City responds to BLM contempt allegations

Earlier this week, the City of Seattle filed its response to allegations from Black Lives Matter and the ACLU that it should be held in contempt for violating a preliminary injunction placing restrictions on SPD’s use of crowd-control weapons. The city’s response is a strong defense to the contempt charge, but it raises many additional questions about the way that SPD handles protests.  

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Herbold proposes to create new defenses to misdemeanor crimes

Seattle’s political Twittersphere has been lit up over the last forty eight hours with frenzied discussion of a proposal by Council member Herbold to introduce legislation that would create new defenses for misdemeanor crimes in Seattle. The goal of the legislation is to reduce the number of people entering the criminal justice system for so-called “crimes of poverty.” Fanning the flames of the controversy is a white paper published by Scott Lindsay, former advisor to Ed Murray and former candidate for City Attorney, which claims that the legislation would eviscerate nearly all prosecutions for misdemeanors in Seattle by providing new …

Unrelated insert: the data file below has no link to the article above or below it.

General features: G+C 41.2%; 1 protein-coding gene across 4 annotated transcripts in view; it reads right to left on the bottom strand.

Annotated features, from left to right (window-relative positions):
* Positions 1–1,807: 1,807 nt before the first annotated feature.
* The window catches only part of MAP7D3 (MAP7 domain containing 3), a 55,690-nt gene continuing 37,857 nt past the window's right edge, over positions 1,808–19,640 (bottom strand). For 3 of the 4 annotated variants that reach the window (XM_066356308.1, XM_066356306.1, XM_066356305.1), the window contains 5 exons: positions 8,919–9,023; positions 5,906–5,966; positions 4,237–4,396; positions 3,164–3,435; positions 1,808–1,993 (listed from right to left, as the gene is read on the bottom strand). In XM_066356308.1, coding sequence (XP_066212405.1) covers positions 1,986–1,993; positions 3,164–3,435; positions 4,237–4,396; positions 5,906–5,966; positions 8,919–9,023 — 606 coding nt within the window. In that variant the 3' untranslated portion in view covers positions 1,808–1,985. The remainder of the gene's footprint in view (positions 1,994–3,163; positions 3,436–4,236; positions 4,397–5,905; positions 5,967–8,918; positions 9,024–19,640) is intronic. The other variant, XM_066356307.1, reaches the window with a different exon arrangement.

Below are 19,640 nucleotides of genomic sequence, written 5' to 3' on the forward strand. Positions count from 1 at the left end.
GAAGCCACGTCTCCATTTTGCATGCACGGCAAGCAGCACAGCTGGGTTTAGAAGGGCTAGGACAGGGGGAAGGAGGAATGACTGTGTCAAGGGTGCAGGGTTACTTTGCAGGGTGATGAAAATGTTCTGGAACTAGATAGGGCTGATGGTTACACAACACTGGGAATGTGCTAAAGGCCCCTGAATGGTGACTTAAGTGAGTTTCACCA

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Judge issues early ruling in CHOP neighbors’ lawsuit, and it doesn’t look good for the city

This afternoon, U.S. District Curt Judge Thomas Zilly issued his first substantive opinion in the lawsuit filed by businesses and residents neighboring the CHOP. The lawsuit alleges that the City of Seattle violated their property rights and denied them equal protection under the law by allowing the CHOP to exist as a lawless area, and in fact supporting its existence. The city had asked the court to dismiss the case entirely, and short of that to deny a class certification for plaintiffs.  Judge Zilly’s ruling on those requests is a mixed bag in terms of what he granted and denied, …

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